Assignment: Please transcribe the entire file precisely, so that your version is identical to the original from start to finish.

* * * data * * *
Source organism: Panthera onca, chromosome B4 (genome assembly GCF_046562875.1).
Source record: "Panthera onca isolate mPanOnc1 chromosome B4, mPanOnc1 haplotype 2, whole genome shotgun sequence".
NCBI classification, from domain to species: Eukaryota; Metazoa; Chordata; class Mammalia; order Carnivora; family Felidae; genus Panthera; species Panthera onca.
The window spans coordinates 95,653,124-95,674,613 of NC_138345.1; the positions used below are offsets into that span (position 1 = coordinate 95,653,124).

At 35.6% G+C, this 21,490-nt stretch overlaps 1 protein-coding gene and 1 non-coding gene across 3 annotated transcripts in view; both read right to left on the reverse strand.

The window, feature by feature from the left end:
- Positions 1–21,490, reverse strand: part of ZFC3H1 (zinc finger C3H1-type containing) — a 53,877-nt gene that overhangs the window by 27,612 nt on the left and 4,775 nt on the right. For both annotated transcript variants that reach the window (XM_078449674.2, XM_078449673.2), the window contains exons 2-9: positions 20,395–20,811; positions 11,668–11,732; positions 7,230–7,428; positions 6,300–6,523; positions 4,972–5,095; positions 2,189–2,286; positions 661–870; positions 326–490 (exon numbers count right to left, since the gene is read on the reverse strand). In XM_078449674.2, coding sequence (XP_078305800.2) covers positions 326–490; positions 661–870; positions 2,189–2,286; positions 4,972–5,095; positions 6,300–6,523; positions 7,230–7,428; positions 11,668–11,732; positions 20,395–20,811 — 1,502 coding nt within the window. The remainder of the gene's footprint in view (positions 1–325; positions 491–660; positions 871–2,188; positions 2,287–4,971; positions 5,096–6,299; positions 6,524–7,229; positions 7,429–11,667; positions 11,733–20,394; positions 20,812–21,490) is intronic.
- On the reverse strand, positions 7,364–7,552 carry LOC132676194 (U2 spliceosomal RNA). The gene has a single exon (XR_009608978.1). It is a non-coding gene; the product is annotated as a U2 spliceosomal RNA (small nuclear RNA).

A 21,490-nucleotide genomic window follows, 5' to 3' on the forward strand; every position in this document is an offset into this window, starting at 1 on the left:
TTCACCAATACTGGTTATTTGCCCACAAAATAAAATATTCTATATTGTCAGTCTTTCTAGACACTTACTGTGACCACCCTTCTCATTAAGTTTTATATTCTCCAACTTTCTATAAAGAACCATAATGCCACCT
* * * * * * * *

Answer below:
Source organism: Panthera onca, chromosome B4 (genome assembly GCF_046562875.1).
Source record: "Panthera onca isolate mPanOnc1 chromosome B4, mPanOnc1 haplotype 2, whole genome shotgun sequence".
NCBI classification, from domain to species: Eukaryota; Metazoa; Chordata; class Mammalia; order Carnivora; family Felidae; genus Panthera; species Panthera onca.
The window spans coordinates 95,653,124-95,674,613 of NC_138345.1; the positions used below are offsets into that span (position 1 = coordinate 95,653,124).

At 35.6% G+C, this 21,490-nt stretch overlaps 1 protein-coding gene and 1 non-coding gene across 3 annotated transcripts in view; both read right to left on the reverse strand.

The window, feature by feature from the left end:
- Positions 1–21,490, reverse strand: part of ZFC3H1 (zinc finger C3H1-type containing) — a 53,877-nt gene that overhangs the window by 27,612 nt on the left and 4,775 nt on the right. For both annotated transcript variants that reach the window (XM_078449674.2, XM_078449673.2), the window contains exons 2-9: positions 20,395–20,811; positions 11,668–11,732; positions 7,230–7,428; positions 6,300–6,523; positions 4,972–5,095; positions 2,189–2,286; positions 661–870; positions 326–490 (exon numbers count right to left, since the gene is read on the reverse strand). In XM_078449674.2, coding sequence (XP_078305800.2) covers positions 326–490; positions 661–870; positions 2,189–2,286; positions 4,972–5,095; positions 6,300–6,523; positions 7,230–7,428; positions 11,668–11,732; positions 20,395–20,811 — 1,502 coding nt within the window. The remainder of the gene's footprint in view (positions 1–325; positions 491–660; positions 871–2,188; positions 2,287–4,971; positions 5,096–6,299; positions 6,524–7,229; positions 7,429–11,667; positions 11,733–20,394; positions 20,812–21,490) is intronic.
- On the reverse strand, positions 7,364–7,552 carry LOC132676194 (U2 spliceosomal RNA). The gene has a single exon (XR_009608978.1). It is a non-coding gene; the product is annotated as a U2 spliceosomal RNA (small nuclear RNA).

A 21,490-nucleotide genomic window follows, 5' to 3' on the forward strand; every position in this document is an offset into this window, starting at 1 on the left:
TTCACCAATACTGGTTATTTGCCCACAAAATAAAATATTCTATATTGTCAGTCTTTCTAGACACTTACTGTGACCACCCTTCTCATTAAGTTTTATATTCTCCAACTTTCTATAAAGAACCATAATGCCACCT